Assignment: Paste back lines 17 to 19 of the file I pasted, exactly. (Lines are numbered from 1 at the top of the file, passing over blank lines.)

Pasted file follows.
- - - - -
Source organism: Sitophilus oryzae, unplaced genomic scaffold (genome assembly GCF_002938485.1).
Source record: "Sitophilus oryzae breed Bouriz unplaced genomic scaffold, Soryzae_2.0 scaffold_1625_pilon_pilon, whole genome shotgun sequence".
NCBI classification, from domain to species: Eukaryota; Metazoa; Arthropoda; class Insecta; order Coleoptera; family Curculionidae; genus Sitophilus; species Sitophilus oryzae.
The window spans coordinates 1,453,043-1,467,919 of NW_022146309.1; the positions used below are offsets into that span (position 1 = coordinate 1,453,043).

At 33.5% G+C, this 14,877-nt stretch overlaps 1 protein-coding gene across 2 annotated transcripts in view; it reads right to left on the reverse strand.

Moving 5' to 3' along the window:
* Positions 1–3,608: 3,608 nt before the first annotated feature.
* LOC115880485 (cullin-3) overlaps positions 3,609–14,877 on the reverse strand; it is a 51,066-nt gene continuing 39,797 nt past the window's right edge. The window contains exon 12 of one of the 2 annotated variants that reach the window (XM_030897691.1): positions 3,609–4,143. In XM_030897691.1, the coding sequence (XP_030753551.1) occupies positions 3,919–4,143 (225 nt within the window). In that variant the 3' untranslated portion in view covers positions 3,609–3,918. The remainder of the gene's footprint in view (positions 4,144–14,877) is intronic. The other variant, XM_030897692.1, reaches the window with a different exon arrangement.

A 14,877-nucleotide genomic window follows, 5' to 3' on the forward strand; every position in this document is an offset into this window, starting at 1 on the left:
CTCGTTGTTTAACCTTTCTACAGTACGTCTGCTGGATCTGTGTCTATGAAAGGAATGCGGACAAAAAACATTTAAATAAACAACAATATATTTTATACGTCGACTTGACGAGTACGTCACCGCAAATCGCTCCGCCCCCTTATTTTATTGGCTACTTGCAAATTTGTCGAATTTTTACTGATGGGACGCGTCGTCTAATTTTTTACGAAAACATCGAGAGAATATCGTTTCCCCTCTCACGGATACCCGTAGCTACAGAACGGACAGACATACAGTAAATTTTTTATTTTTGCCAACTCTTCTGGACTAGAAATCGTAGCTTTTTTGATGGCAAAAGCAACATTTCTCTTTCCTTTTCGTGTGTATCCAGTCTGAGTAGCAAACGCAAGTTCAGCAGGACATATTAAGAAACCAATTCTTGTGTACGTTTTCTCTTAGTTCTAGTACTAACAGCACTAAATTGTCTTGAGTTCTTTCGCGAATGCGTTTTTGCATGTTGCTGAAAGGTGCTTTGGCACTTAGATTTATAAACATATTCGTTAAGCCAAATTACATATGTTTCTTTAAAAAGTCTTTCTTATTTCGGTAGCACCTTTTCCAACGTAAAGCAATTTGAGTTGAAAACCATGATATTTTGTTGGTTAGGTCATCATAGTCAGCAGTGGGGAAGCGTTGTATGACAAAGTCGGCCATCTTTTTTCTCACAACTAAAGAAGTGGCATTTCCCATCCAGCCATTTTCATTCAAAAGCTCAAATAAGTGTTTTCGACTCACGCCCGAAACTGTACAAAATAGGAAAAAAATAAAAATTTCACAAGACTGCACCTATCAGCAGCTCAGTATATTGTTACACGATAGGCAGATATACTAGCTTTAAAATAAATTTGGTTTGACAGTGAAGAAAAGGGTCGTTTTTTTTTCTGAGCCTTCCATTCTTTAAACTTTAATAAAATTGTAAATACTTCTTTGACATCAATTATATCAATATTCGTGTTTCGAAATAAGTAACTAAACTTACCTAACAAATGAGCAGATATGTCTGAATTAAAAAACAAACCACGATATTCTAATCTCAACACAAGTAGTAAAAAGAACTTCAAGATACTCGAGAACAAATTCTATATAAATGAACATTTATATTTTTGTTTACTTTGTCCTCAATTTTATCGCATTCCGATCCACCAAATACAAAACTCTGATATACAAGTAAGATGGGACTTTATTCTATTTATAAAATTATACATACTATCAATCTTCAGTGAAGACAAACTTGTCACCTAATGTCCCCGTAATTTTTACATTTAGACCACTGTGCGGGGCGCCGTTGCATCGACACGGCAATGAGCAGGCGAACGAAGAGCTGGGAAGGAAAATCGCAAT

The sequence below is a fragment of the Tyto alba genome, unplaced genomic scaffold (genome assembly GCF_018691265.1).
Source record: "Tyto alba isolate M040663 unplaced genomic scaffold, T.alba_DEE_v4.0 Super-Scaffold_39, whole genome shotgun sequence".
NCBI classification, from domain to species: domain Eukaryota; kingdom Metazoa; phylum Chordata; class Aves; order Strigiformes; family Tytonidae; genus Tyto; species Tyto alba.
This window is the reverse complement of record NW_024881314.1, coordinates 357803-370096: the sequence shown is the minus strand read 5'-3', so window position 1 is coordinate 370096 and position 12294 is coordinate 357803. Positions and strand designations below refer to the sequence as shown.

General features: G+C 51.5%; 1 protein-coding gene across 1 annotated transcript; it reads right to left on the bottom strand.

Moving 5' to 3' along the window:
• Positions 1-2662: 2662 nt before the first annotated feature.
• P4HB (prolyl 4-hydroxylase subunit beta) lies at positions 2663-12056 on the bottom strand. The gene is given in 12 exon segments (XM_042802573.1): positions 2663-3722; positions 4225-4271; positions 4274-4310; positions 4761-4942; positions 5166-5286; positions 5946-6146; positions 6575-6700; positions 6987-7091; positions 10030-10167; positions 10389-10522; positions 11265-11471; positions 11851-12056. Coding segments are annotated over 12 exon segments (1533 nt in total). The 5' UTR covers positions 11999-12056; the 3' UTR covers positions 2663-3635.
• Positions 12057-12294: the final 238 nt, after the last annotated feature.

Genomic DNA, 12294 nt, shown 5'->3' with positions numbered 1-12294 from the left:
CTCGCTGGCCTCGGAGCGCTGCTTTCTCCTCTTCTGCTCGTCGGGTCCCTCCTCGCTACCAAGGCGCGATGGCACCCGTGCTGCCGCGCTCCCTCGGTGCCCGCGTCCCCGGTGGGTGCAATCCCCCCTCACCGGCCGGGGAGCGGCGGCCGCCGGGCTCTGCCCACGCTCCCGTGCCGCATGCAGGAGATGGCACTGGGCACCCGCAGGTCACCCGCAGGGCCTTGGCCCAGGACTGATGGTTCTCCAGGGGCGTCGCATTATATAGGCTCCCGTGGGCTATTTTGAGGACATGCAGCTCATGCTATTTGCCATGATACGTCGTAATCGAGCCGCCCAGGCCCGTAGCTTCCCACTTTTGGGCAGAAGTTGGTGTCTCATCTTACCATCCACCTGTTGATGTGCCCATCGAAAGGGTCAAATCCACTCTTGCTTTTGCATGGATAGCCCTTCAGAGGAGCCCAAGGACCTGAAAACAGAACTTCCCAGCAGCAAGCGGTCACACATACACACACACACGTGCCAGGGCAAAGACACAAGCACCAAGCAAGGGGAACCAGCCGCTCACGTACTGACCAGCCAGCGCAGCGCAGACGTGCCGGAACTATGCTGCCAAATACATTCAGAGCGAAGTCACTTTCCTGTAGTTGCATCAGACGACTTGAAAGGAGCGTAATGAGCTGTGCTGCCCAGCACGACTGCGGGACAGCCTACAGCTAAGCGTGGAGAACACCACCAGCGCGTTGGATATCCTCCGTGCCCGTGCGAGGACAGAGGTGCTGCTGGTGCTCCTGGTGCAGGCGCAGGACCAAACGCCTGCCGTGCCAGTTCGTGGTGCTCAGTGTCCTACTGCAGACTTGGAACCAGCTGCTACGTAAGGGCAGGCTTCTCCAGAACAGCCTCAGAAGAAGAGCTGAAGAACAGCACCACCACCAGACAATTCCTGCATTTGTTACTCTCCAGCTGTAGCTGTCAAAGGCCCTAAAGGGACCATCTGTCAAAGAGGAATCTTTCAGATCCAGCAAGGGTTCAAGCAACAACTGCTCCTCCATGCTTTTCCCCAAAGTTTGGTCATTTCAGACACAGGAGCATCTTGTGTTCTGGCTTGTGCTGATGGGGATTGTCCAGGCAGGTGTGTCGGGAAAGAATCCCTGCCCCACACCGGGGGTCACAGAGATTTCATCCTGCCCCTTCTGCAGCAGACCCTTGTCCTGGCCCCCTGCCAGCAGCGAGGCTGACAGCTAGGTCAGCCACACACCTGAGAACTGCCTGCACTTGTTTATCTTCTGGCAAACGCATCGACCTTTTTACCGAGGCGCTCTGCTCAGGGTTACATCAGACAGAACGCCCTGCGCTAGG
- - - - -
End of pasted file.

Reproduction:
• Positions 1-2662: 2662 nt before the first annotated feature.
• P4HB (prolyl 4-hydroxylase subunit beta) lies at positions 2663-12056 on the bottom strand. The gene is given in 12 exon segments (XM_042802573.1): positions 2663-3722; positions 4225-4271; positions 4274-4310; positions 4761-4942; positions 5166-5286; positions 5946-6146; positions 6575-6700; positions 6987-7091; positions 10030-10167; positions 10389-10522; positions 11265-11471; positions 11851-12056. Coding segments are annotated over 12 exon segments (1533 nt in total). The 5' UTR covers positions 11999-12056; the 3' UTR covers positions 2663-3635.
• Positions 12057-12294: the final 238 nt, after the last annotated feature.